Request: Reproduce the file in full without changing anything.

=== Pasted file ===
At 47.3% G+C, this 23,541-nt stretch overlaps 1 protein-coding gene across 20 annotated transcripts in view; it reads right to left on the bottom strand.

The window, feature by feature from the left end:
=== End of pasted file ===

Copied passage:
At 47.3% G+C, this 23,541-nt stretch overlaps 1 protein-coding gene across 20 annotated transcripts in view; it reads right to left on the bottom strand.

The window, feature by feature from the left end: